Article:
The Seattle City Council on Tuesday passed a sweeping tree ordinance that will regulate and protect tens of thousands more trees and create new requirements to replace those that are cut down.
After more than an hour of public comment with arborists, residents and developers testifying for and against the bill, Seattle council members passed the ordinance 6-1. Council member Alex Pedersen voted against.
Several council members said that while the ordinance is not perfect, the bill is better than the current code and that they intend to keep working to improve the law before it is implemented in 60 days.
“This is a very tough vote for me,” said Councilwoman Tammy Morales, saying many of her constituents feel they didn’t get an adequate chance to weigh in.
Although council members disagree on whether the tree ordinance adequately protects trees versus regulating them, the new ordinance would affect between 88,100 and 175,000 trees, far more than the 17,700 protected under the current code.
The executive order has been in the works for many years, as the issue of housing affordability and climate adaptation is at the back of the mind.
While the rules for a tree depend on zoning and the size of the tree, the new ordinance broadly extends protections to trees 24 inches in diameter or wider and creates new designations and rules for smaller trees.
The ordinance dictates any felled tree that is more than a foot wide must be replaced by one or more new trees and must eventually produce the same amount of crown as before.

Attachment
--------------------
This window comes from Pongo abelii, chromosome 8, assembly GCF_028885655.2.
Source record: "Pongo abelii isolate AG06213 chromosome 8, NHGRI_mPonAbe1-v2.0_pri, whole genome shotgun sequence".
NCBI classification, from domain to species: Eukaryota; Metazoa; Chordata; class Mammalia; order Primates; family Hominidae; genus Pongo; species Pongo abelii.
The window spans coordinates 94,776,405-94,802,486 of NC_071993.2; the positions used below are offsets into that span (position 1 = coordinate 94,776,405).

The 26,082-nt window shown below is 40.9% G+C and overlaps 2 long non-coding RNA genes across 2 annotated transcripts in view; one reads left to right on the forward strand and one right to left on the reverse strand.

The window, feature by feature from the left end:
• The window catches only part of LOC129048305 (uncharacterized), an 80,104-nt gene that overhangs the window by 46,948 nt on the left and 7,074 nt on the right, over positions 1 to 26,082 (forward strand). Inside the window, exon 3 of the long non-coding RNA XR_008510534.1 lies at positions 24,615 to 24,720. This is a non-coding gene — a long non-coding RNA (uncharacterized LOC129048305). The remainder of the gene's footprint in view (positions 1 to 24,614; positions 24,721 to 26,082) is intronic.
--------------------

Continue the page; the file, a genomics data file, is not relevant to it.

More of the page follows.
If the tree cannot be replaced or is too burdensome to replace, the ordinance also allows property owners and developers to pay into a central fund, which is expected to generate $191,000 by 2024.
According to Seattle’s latest tree canopy assessment, 47% of the city’s tree canopy cover is in residential areas, and 42% is in public areas such as rights of way, natural areas or parks.
Under the previous tree regulations, property owners in residential areas could remove up to three trees less than 30 inches wide each year in any type of private property. Under the new ordinance, only two trees less than a foot wide can be removed in a three-year period, unless it is considered dangerous or in a downtown or industrial area.
Mayor Bruce Harrell also issued an ordinance in March requiring three trees to replace every healthy tree removed from city land. Trees that died or are dangerous must be replaced with two.
Seattle’s Urban Forestry Commission asked council members to delay Tuesday’s vote until July. In support, Alex Pedersen suggested postponing the vote until June, but failed to get enough council support.
In the past, Pedersen has called the ordinance a “death sentence for hundreds of trees throughout our city” and a “profit protection law.”
Councilwoman Lisa Herbold also supported the proposal, saying she wanted to further improve tree canopy preservation in low-income neighborhoods.
The bill has the support of the Sierra Club Seattle, Habitat for Humanity and the Housing Development Consortium of Seattle-King County. The Beacon Hill Council and Birds Connect Seattle, formerly called Seattle Audubon, had also asked for a delay in the vote.